A ratio analysis is a quantitative analysis of information contained ...
Related Articles
  1. Investing

    What is the Sortino Ratio?

    By using the Sortino ratio, an investor can focus on the rate of return needed to reach a specific financial goal, such as saving for vacation or making a down payment on a home. It looks at ...
  2. Managing Wealth

    Mitigating Downside With The Sortino Ratio

    Differentiate between good and bad volatility with the Sortino Ratio.
  3. Trading

    5 Ways To Rate Your Portfolio Manager

    Investopedia explains: These five performance ratios will help you measure how good your money manager is at increasing the value of your portfolio.
  4. Markets

    3 Ways To Evaluate the Performance of Alternatives

    Learn about three ways to measure the performance of alternative investments. See how the commonly used Sharpe ratio has drawbacks in measuring volatility.
  5. Trading

    How The Sharpe Ratio Can Oversimplify Risk

    When it comes to hedge funds, this measure is not reliable on its own.
  6. Managing Wealth

    Understanding The Sharpe Ratio

    This simple ratio will tell you how much that extra return is really worth.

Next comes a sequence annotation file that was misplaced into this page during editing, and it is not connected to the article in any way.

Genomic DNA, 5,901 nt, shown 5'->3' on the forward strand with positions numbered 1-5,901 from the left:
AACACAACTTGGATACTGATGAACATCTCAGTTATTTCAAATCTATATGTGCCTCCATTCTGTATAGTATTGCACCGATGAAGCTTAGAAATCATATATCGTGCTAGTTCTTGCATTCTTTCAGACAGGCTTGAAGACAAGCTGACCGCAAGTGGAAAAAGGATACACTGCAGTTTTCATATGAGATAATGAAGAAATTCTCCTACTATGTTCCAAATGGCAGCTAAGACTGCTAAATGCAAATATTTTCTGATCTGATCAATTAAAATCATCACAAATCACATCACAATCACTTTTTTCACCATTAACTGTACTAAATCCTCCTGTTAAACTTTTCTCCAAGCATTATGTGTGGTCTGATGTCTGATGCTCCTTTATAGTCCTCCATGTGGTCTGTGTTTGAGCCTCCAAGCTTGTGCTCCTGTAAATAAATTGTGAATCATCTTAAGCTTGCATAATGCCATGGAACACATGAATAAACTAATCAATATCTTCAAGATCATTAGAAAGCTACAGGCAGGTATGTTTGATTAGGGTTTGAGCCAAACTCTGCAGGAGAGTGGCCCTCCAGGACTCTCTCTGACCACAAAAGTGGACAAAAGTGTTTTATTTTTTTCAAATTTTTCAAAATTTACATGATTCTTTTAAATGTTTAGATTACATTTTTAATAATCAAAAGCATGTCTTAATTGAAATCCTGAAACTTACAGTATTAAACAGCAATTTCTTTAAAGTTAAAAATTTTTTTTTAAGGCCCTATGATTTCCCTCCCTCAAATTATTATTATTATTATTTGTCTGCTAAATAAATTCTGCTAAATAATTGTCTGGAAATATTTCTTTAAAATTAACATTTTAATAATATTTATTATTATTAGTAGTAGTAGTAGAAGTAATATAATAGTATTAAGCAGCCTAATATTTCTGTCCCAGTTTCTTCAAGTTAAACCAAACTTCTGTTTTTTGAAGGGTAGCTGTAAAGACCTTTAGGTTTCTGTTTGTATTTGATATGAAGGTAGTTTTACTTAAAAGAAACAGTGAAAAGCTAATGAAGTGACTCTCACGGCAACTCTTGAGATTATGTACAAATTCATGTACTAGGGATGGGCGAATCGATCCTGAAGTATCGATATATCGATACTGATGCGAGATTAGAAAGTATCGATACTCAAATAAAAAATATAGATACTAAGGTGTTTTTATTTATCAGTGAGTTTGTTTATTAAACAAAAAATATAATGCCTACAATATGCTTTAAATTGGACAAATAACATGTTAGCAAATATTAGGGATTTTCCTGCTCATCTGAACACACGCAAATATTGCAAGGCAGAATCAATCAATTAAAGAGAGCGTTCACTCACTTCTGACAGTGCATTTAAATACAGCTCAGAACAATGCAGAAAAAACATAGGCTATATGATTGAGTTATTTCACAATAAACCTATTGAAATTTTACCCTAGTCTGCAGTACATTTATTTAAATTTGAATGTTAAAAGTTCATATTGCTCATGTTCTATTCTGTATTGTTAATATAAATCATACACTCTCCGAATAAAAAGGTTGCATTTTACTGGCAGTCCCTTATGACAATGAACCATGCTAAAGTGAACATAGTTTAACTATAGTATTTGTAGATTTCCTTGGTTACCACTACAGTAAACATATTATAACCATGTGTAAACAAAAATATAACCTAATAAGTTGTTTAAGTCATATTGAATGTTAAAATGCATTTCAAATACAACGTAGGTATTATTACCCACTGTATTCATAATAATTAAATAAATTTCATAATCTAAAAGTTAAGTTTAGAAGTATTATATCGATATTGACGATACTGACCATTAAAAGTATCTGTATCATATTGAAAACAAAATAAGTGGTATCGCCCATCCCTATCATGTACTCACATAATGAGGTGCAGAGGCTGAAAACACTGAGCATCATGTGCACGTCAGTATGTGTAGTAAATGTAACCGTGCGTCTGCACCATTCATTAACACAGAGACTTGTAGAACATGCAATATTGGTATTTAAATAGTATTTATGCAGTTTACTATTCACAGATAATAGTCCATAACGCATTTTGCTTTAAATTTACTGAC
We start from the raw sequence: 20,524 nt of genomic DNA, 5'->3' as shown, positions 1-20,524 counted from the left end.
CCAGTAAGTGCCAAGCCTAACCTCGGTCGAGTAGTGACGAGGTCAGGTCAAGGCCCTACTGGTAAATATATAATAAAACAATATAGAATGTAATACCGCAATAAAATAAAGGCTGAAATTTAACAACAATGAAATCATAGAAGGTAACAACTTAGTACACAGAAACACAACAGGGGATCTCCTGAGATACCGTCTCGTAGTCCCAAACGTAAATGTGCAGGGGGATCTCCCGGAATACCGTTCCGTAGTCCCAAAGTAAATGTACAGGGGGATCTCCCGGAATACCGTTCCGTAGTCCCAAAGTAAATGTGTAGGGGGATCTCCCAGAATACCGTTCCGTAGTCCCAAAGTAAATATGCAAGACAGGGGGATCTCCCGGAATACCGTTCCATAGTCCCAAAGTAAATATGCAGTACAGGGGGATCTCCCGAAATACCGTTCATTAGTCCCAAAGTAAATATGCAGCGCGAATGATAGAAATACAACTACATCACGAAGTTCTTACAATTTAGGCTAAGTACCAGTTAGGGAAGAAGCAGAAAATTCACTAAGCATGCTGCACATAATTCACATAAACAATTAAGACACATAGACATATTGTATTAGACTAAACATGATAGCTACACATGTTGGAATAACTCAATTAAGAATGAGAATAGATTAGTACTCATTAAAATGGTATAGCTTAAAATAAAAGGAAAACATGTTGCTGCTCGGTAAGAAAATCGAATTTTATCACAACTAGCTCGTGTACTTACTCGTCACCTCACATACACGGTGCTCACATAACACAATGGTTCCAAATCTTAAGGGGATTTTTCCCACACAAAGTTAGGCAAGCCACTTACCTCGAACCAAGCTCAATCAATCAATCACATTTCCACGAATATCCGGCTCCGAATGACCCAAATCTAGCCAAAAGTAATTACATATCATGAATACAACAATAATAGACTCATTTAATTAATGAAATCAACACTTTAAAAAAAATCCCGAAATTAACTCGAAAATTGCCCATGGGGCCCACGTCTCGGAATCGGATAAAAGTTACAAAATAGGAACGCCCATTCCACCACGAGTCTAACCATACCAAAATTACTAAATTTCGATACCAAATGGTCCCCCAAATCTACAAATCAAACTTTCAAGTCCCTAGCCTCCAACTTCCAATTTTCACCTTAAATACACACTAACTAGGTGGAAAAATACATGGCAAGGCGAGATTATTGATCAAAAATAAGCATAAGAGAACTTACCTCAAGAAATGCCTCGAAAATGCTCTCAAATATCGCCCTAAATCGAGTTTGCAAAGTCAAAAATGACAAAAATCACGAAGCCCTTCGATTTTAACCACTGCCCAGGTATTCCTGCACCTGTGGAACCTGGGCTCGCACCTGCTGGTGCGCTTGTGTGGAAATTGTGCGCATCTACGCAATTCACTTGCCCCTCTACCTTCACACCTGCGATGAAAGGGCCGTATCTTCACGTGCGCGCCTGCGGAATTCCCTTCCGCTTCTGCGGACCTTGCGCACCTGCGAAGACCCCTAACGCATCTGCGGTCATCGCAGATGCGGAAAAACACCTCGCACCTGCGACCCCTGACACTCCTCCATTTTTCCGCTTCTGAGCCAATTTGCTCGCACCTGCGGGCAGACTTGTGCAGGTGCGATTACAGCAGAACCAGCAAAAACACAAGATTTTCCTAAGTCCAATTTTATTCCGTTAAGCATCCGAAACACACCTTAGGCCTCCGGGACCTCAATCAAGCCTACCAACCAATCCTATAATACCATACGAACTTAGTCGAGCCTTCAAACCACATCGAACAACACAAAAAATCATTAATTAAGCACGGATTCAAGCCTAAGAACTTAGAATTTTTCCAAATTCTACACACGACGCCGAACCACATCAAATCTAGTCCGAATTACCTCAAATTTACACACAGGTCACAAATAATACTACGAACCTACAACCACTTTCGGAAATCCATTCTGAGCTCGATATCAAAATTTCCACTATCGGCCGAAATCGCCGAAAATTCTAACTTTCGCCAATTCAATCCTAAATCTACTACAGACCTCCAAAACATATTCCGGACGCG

7. Investing

    Find The Highest Returns With The Sharpe Ratio

    Learn how to follow the efficient frontier to increase your chances of successful investing.
  8. Managing Wealth

    Standard Deviation

    Learn about how standard deviation is applied to the annual rate of return of an investment to measure the its volatility.
  9. Investing

    Understanding Financial Models

    A financial model is a representation of some aspects of a firm or given security. It uses historical numbers to create calculations that inform financial recommendations or predict future financial ...
  10. ETFs & Mutual Funds

    PRHSX: T. Rowe Price Health Sciences Fund Risk Statistics Case Study

    Examine the risk metric of the T. Rowe Price Health Sciences Fund. Analyze beta, capture ratios and standard deviation to assess volatility and systematic risk.
RELATED FAQS
  1. What is the difference between a Sharpe ratio and a Sortino ratio